As the brush powers on the timer and quadpacer are activated.
As the bristles move the timer counts and once it hits 30 seconds, it pauses the brush motor briefly.
This pause changes the sound and brushing sensation. It is your alert to move from one quadrant of the mouth to another.
This then repeats every 30 seconds, until the brush gets to 120 seconds (2 minutes) at which point it will turn itself off.
If you are not familiar with the concept of quadrant and 30 second intervals, allow me to explain.
Whilst dentists recommend 2 minutes of cleaning twice a day, what this does not help with is ensuring you and I brush our teeth evenly.
The idea is that you break the mouth up into 4 sections:
- upper right
- upper left
- lower right
- lower left
You spend 30 seconds cleaning each section. As you do, you try and give equal attention to the front, back and biting surfaces of the teeth. If you do, come the 120 seconds (2 minutes) of brushing time, you should have achieved an even clean to the teeth and gums.
The pacer acts as an alert to you, to change the quadrant as you brush to encourage this even clean.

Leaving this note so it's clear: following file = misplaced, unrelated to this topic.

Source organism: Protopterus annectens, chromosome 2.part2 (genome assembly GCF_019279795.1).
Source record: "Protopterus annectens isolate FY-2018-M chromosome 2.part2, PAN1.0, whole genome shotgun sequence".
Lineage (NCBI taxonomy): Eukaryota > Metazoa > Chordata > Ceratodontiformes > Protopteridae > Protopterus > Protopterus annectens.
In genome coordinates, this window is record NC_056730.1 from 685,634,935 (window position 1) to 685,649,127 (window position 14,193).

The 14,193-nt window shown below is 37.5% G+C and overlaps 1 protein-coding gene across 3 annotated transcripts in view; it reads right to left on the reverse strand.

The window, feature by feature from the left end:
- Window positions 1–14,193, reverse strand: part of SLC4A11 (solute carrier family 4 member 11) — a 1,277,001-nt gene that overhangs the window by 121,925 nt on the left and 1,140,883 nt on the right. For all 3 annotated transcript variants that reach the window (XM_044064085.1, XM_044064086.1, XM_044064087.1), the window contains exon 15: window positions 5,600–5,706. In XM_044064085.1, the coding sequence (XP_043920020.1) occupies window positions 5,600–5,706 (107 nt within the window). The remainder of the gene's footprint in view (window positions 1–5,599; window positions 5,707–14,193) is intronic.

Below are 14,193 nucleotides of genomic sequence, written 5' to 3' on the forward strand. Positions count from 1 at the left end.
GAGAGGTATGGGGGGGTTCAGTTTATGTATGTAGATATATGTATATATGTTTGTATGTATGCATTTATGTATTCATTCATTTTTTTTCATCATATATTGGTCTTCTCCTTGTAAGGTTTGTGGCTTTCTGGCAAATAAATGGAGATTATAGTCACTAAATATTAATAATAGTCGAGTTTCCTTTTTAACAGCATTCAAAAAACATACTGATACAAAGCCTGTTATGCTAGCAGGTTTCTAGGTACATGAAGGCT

Of course, you don’t have to follow it, but it is good practice.
When brushing your teeth, the bristles need only really skim the surface of the teeth. You need just a little bit of pressure, not lots. Too much pressure can cause wear on the teeth and gums and in the long term result in irreversible damage.
Many toothbrushes have a pressure sensor built-in to alert you when you are brushing with too much force. It is one of the key features we recommend looking for in a brush.
Unfortunately, the 1100 doesn’t have one. This means you won’t be alerted if you brush too hard. Do your best to avoid damaging the teeth and gums and brush with little force.
Something to be aware of is that the motor in the 1100 isn’t the same as that used in the more premium Sonicare models.
The 1100 motor does offer up to 31,000 brush strokes, but it doesn’t achieve the 62,000 movements often quoted with the more expensive models. It is configured differently.
As a result, the 1100 does feel less powerful/intense compared to some other Sonicare toothbrushes.
Technically, more power or movements does mean better cleaning results. But, it isn’t quite as simple as this, there are more factors at play.
The lesser power on offer here isn’t immediately obvious. Even for me and I have tested hundreds of brushes. The brushing sensation is slightly different. It is most noticeable if you have used other premium Sonicare toothbrushes before.
The 1100 still does a very good job. My teeth feel clean after each brushing session. It is just a bit of a shame that you are not getting the ultimate Sonicare cleaning experience.
For first time users of an electric toothbrush this isn’t a deal breaker on its own, but something to be aware of. Even for existing Sonicare users, don’t get too hooked up on this point. The implications are not as great as you might think.